I'm trying to verify data exported from MSSQL and imported into MySQL is 100% accurate using MD5 hash. On Linux, I'm using md5sum and WinMD5 on Windows. The encoding is the same: UTF8. I tried both UNICODE and ANSI, but the results were the same.

When I visually compare the data in the export files or the hashes of individual cell values, it's 100% accurate. However, comparing the two files results in different hashes. Anyone know why the hashes would be different?

Your comments are much appreciated.

UPDATE: The data is exported from MSSQL using BCP into a text (.txt) file. MySQL data is exported using: SELECT * INTO OUTFILE.... into a text file. Both use "%^&" as the field delimiter,"!@#$" as the row delimter, and escape using "\".

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    What files? How were they exported? For starters, the line separators consist of 2 chars on Windows and only one on Linux if you are exporting a csv or some other text file.
    – Hannah Vernon
    Apr 6, 2014 at 16:27
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    @Max - I added the information you requested. I'm not clear on line separators using 2 char vs. 1 char. I chose to separate them using something other than the default newline/return character. - Thanks for the comment. Apr 6, 2014 at 18:33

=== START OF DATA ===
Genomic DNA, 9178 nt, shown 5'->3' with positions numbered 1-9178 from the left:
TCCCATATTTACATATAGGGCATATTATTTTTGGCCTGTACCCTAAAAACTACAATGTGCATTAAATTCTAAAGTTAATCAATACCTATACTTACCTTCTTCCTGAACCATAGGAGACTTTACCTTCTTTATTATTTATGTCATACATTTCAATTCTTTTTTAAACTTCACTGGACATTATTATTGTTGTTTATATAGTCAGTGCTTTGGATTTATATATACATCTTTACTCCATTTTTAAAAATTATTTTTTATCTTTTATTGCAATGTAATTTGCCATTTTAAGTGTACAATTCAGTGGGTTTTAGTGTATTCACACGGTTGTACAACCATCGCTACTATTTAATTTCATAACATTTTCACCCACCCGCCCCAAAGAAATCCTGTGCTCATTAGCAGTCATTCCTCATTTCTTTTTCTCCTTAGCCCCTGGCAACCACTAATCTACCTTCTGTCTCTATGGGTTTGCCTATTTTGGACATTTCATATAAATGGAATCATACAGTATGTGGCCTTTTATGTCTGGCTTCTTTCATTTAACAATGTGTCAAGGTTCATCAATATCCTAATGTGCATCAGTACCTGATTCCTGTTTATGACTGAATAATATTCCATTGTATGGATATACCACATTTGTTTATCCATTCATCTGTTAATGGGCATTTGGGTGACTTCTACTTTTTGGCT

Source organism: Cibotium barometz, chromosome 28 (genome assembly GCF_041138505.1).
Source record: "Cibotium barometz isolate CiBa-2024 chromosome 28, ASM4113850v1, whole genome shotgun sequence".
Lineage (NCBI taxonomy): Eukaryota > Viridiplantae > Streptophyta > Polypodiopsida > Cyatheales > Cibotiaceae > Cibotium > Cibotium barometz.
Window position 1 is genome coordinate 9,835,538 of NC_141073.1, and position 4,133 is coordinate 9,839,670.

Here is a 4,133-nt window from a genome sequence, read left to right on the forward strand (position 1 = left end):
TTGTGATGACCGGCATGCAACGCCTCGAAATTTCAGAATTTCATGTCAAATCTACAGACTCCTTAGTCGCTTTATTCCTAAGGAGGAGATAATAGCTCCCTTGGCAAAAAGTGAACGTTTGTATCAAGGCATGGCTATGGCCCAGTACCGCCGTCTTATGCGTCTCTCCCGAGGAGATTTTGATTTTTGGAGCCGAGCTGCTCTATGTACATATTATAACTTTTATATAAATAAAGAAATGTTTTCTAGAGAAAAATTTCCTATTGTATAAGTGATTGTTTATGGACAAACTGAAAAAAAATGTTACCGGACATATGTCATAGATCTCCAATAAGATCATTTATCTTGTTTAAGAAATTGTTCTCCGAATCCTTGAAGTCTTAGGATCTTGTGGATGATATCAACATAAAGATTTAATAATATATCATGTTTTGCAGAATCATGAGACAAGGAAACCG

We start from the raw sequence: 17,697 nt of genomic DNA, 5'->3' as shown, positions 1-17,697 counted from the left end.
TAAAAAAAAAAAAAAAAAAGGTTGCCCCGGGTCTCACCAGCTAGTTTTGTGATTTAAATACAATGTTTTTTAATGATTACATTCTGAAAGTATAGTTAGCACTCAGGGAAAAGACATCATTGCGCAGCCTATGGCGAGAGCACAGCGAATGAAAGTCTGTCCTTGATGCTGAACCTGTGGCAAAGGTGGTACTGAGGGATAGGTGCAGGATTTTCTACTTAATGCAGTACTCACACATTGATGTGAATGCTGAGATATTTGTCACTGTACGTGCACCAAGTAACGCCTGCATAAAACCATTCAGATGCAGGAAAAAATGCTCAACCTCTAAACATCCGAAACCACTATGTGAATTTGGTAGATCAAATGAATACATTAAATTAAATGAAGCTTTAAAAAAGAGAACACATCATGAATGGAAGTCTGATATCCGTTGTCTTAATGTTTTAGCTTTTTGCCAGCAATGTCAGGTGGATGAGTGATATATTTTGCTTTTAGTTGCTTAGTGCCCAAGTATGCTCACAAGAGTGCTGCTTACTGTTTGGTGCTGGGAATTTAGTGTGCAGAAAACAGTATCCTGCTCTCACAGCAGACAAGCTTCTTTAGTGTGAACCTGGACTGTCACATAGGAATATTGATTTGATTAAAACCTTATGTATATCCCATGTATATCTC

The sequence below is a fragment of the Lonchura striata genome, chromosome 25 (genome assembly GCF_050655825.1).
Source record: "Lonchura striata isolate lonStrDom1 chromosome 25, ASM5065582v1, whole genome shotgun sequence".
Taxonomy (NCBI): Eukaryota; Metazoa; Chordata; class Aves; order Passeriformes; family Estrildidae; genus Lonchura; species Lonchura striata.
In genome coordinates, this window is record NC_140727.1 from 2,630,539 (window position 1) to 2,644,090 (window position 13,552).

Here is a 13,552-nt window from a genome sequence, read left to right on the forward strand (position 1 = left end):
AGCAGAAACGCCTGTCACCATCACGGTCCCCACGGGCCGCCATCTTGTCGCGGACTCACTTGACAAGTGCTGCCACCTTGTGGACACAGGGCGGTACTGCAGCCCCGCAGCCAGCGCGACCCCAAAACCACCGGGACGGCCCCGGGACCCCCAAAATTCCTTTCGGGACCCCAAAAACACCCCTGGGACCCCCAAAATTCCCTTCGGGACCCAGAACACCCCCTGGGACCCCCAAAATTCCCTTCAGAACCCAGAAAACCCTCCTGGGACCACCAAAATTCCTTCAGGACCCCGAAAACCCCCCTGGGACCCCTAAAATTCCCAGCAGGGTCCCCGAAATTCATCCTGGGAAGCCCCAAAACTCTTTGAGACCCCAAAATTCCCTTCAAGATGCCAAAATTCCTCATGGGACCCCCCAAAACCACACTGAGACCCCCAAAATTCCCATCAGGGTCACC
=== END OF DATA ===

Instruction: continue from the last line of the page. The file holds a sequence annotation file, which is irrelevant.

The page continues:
2 Answers 2


There can be various reasons why file hashes different:

  • Line Endings differ;
  • Spacing might differ (tabs vs spaces);
  • Different layout for same data
  • Encoding (of the file that data is saved in)
  • Quotes (single vs double)
  • Case sensitivity

What I would do, is compare both files with diff tool. git diff can come in help here as it has ability to diff word by word and if you pass it --no-index option don't even have to place them in git repository. This command can help

$ git diff --no-index --color-words file1.txt file2.txt

Use something like the comp command to find out the first place they're different.

Then open the files up in a hex editor, like HxD for Windows, and look at where they're different. In particular, look for:

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